A tartine is basically an open-faced sandwich. It just sounds better to ask, “Who wants a tartine for lunch?”, don’t you think?
This recipe is for one, so increase ingredient proportions as necessary.
2 slices bread
1 T butter, plus extra for bread
2 c chopped arugula
2 T chopped fresh herb, or more, as you like
1 large or extra-large egg, lightly beaten
salt and pepper, to taste
1. Toast bread. Butter when toasted if you like. Put toast on a plate.
2. Meanwhile, heat butter in a small skillet. Add arugula and herbs. Sauté until just wilted, like a minute. Add egg and cook, scrambling egg around greens, until egg is cook the way you like it.
3. Remove from heat. Divide arugula/egg mixture over toast. Season with salt and pepper.
As the recipe name suggest, this is rather nice with tea (or coffee). The recipe calls for quite a lot of citrus zest–lemon, orange, or what have you. If you don’t have any, or not enough, you can add half a teaspoon of lemon or orange extract for every teaspoon of zest called for. Or, dried versions of the zest, in the same proportion of half a teaspoon dried to a teaspoon fresh. The parsnips are cooked and mashed before being added to the batter. I think that carrots would work nicely here, though they might overpower the citrus.
1/2 cup (1 stick) butter, softened
1/2 – 1 c sugar
1 c cooked, mashed parsnips
1 t vanilla extract
2 c flour–white, whole grain, or a combination
1 1/2 t baking powder
4 t finely grated citrus rind–lemon, orange, tangerine…
1/4 t salt
1/3 c (icing) sugar
3 T citrus juice–use the juice of whatever citrus zest is in the cake
1. Preheat oven to 325°F. Grease a 9- x 5-inch loaf pan.
2. Cream the butter and sugar until fluffy. Add eggs, one at a time, beating to incorporate. Stir in parsnips and vanilla.
3. Combine flour(s), baking powder, zest, and salt. Stir into butter mixture just until combined. Scrape into prepared pan and bake for about 1 hour or until a tester inserted in the center comes out clean.
4. Meanwhile, combine sugar and juice and stir until sugar is completely dissolved. You can gently heat the mixture to speed up the process, but I didn’t need to.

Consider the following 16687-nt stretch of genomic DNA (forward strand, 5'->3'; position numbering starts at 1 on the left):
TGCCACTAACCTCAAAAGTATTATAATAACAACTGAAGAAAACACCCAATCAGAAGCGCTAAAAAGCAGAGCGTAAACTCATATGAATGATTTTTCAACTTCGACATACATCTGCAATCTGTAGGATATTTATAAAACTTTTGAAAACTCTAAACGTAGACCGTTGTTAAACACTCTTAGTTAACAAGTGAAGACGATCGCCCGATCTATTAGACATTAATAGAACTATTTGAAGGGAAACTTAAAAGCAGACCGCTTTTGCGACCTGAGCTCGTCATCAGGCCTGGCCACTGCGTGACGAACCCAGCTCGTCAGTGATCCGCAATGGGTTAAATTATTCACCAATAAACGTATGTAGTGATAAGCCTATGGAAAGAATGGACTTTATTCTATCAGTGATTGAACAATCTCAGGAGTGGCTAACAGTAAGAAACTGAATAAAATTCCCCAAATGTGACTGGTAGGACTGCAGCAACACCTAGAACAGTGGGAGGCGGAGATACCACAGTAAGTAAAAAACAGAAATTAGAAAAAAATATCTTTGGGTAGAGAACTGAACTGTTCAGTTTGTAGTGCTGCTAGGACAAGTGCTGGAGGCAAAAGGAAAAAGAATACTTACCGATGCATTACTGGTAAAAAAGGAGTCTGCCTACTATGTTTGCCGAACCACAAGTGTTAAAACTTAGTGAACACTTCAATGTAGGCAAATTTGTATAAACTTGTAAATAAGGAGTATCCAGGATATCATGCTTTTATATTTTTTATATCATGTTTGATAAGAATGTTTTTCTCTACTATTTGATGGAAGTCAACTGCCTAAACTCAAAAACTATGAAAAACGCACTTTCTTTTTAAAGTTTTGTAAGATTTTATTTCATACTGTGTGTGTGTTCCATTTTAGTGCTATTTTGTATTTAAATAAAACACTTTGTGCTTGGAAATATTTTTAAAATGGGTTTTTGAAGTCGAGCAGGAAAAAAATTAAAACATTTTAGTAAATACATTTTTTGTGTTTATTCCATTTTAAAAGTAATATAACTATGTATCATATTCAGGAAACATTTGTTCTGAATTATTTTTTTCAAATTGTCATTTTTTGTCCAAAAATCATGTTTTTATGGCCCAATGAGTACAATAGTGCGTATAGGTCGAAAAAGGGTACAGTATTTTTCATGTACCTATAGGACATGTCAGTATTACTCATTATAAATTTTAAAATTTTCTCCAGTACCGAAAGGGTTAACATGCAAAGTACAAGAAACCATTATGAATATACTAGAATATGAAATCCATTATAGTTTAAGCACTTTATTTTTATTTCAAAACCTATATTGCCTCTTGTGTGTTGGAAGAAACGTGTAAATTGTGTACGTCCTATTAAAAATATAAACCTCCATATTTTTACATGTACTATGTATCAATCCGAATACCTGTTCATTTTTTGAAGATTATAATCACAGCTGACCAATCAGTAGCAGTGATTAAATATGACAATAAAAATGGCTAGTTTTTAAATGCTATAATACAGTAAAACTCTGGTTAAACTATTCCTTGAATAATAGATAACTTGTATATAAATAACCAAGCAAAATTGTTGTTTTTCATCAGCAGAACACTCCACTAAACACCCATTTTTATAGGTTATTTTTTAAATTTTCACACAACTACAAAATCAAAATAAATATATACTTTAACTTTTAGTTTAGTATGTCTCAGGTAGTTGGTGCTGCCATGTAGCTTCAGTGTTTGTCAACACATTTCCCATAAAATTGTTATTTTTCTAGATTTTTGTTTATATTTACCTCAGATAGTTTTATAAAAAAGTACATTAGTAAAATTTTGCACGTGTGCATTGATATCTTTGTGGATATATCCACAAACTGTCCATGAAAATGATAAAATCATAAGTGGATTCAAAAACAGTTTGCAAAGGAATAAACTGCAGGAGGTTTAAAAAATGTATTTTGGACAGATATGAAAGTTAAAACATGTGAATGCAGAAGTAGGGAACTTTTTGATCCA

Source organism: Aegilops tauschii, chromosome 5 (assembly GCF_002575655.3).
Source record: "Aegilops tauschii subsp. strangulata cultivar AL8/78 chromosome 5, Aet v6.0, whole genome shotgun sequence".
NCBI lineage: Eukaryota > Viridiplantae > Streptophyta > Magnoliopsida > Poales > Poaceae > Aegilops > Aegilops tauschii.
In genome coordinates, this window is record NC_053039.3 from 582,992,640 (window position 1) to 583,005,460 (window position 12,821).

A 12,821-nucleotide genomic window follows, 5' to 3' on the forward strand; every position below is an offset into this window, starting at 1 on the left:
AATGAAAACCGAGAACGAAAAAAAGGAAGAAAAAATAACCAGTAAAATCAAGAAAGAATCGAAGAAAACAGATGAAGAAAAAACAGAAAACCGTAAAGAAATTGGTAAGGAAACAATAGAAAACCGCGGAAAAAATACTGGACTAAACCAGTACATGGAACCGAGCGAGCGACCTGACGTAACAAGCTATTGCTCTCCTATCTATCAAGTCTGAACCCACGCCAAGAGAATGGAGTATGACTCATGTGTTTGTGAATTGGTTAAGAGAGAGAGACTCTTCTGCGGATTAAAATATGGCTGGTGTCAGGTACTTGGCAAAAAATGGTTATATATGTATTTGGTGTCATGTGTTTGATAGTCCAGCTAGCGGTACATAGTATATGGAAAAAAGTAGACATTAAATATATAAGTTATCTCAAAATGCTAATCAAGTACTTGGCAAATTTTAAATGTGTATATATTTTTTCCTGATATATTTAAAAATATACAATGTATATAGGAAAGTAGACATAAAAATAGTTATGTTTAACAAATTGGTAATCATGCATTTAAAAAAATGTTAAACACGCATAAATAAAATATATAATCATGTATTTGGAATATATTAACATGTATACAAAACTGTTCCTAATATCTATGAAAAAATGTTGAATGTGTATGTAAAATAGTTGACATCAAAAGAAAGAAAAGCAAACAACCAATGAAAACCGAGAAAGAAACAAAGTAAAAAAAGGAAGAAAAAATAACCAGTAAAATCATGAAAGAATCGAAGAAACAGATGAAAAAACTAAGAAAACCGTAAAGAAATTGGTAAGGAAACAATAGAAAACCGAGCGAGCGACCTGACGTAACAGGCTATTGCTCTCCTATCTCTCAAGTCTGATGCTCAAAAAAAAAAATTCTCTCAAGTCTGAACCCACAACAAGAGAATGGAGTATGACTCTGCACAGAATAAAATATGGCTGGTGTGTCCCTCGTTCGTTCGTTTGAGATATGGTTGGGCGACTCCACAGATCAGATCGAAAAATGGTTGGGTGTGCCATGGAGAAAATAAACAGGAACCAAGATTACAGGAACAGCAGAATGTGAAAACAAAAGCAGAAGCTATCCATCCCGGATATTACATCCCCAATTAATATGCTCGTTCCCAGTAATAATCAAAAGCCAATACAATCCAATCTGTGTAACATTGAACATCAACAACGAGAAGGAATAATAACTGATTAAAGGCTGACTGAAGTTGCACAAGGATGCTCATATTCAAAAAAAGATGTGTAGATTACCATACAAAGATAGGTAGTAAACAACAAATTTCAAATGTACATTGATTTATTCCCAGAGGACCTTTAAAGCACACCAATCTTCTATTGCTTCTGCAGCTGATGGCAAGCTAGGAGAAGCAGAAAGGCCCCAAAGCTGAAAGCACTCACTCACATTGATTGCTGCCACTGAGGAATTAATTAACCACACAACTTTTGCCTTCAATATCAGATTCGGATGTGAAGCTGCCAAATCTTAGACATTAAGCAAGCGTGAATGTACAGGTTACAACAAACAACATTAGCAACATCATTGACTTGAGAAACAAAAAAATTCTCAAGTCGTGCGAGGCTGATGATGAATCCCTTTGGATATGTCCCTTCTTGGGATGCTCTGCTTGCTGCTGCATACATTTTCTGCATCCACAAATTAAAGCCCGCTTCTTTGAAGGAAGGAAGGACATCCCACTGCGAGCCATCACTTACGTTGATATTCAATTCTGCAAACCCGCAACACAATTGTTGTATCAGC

5. When the loaf is done, place on a cutting board. Use a skewer or a sturdy toothpick to pierce the loaf deeply all over the top. Brush the glaze evenly or gently, slowly pour the glaze over the hot loaf. Let cool in pan for 15 minutes. Turn out and let cool on a wire rack, glazed side up.
You could use other flatbreads here, such as naan and tortillas. Apples, instead of pears, are good, too.
1 T extra-virgin olive oil
1 large (sweet) onion, sliced
1 – 2 medium ripe pear(s), sliced
2 T balsamic vinegar
1/2 t ground black pepper
4 – 6 whole wheat pitas
1/2 c crumbled blue cheese; or feta; or goat cheese
1/4 c chopped walnuts
1. Preheat oven to 450°F.
2. Heat oil in a skillet over medium heat. Add onion and cook, stirring often, until soft and golden, about 7 minutes. Stir in pear and cook, stirring often, but gently, until slightly soft and heated through, a couple of minutes. Add vinegar and pepper and continue cooking, stirring often, until the liquid has evaporated and the onion is tender and coated with a dark glaze, about 2 minutes more.
3. Divide the onion-pear mixture among the pitas; sprinkle with cheese and walnuts. Transfer the pitas to a large baking sheet and bake until heated through and the cheese is melted, about 5 to 10 minutes.
2 c whole wheat flour
1 T baking powder
1 t ground cinnamon
1/4 t salt
2 large eggs
3/4 c milk, buttermilk, or yogurt
1/3 c vegetable oil
1/4 c liquid honey
1 c grated zucchini
2/3 c raisins or other dried fruit
1. Preheat oven to 300ºF. Grease a 12-cup muffin pan (or two 6-cup pans).
2. Combine flour, baking powder, cinnamon, and salt in a bowl. In a large mixing bowl, beat together the eggs, milk, oil, and honey. Fold in the flour mixture, then the zucchini and raisins. Stir just to mix; the batter will be lumpy. Spoon into the muffin pan(s).
3. Bake for about 20 minutes, until a toothpick inserted in the center of a muffin comes out clean. Let cool on a rack for 10 minutes before turning the muffins out of the pan.
This is not a traditional Reuben. Rather it’s a raw sauerkraut sandwich using elements of the Reuben. This recipe is for two sandwiches–increase or decrease amounts according to your needs.
4 slices rye or other whole grain bread
4 slices Swiss cheese
4 slices ham, pastrami, corned beef, or similar (optional)
equal parts ketchup and mayo (Russian dressing) or mustard**
1 1/2 c sauerkraut, drained
1 small red onion, sliced
1. Toast bread and spread with butter. Assemble sandwich by layering: cheese, meat, if using, Russian dressing or mustard, sauerkraut, onion, meat, cheese–or however your fancy strikes you. Cut in half and serve.
**In season, tomato slices would be a nice addition.
A tasty twist on an old standby. Goat cheese is also good here. A hearty, peasant, or multi-grain bread is best for this sandwich. The recipe amounts are for one sandwich–increase as needed for extra sandwiches.
1 medium, cooked beet
1/2 t sherry or red-wine vinegar
salt and pepper, to taste
1 T butter, or more, softened
2 slices hearty bread
3 T crumbled blue cheese
1. Thinly slice beet. Combine beet slices and vinegar in a small bowl and season with salt and pepper.
2. Heat a skillet over medium-low heat. Spread half the butter on one side of each slice of bread.
3. When the pan is warm, put in one slice of the bread, buttered side down. Sprinkle half the cheese over the bread, top with sliced beets, then sprinkle remaining cheese over beets. Top with the other slice of bread, buttered side up.
4. Cook for about 5 minutes a side, until bread is toasted and cheese is melted, pressing down on the sandwich with a spatula now and then.